- For cake: preheat the oven to 350 degrees. Grease two 9-inch cake pans and cover the bottom of each pan with a circle of parchment paper.
- Beat butter in a large bowl with an electric mixer at medium speed for 30 seconds. Continue beating and gradually add the sugar. Beat until light-colored, about 3 minutes. Add eggs, one at a time, beating on high speed for 30 seconds after each addition and scraping down the bowl as necessary. after all the eggs have been added, beat for 1 additional minute.
- Add about one-third of both the flour mixture and the eggnog and beat on low speed until just incorporated. Add the vanilla and then the remaining flour and eggnog in two batches, beating between additions. Scrape down the sides of the bowl and stir by hand to finish. Be careful not to overmix.
- Divide the batter between the prepared pans. Turn the pans back and forth on the work surface to level out the batter and then smooth the surface with a rubber spatula. Place pans in oven on the middle rack, a few inches apart, and bake for 20-25 minutes, rotating pans 180 degrees halfway through. When they are done, the tops of the cakes should be golden brown and spring back lightly when pressed in the center and a cake tester should come out clean. They should have begun to shrink back from the sides of the pan.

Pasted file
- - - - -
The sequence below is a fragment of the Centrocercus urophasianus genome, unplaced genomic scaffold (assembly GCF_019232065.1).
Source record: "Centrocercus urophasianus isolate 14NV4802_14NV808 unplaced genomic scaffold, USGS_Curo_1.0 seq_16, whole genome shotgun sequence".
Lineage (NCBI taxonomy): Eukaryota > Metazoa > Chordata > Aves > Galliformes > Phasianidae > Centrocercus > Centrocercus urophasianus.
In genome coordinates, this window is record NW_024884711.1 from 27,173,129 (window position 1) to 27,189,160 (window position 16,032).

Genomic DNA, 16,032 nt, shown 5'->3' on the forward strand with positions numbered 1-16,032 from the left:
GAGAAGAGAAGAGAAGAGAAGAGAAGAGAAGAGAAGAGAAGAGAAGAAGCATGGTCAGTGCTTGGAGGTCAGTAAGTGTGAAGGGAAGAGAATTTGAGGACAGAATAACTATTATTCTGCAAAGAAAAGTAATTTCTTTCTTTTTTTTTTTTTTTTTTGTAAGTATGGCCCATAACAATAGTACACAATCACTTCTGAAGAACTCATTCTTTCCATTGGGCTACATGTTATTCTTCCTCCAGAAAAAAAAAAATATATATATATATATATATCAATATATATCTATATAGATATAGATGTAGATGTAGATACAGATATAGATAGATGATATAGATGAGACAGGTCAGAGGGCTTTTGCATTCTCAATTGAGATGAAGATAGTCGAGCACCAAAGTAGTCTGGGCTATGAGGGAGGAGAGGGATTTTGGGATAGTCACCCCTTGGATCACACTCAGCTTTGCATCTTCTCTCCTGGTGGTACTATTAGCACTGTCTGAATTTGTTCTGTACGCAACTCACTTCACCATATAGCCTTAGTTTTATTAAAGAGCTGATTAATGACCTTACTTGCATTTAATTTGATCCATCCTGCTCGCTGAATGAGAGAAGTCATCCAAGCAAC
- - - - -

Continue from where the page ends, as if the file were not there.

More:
- Remove the pans to a cooling rack. Let rest for 5 minutes. Run a small knife or metal spatula around the sides of the pans and invert cakes onto lightly greased racks. Remove parchment paper. Reinvert cakes onto cooling rack. Let cool for at least 1 ½ hours, or until completely cooled.
- For frosting: using an electric mixer, whip softened cream cheese and butter together. Whip in vanilla extract. Add half the eggnog and powdered sugar and mix until blended. Slowly add the remaining eggnog and powdered sugar and mix until combined. (Add additional eggnog to taste.)
- For decorations: line a baking sheet with aluminum foil. Melt 1/3 cup of sugar on stovetop over medium heat and immediately pour over aluminum foil. When sugar has hardened, break into pieces with fingers and place atop cake.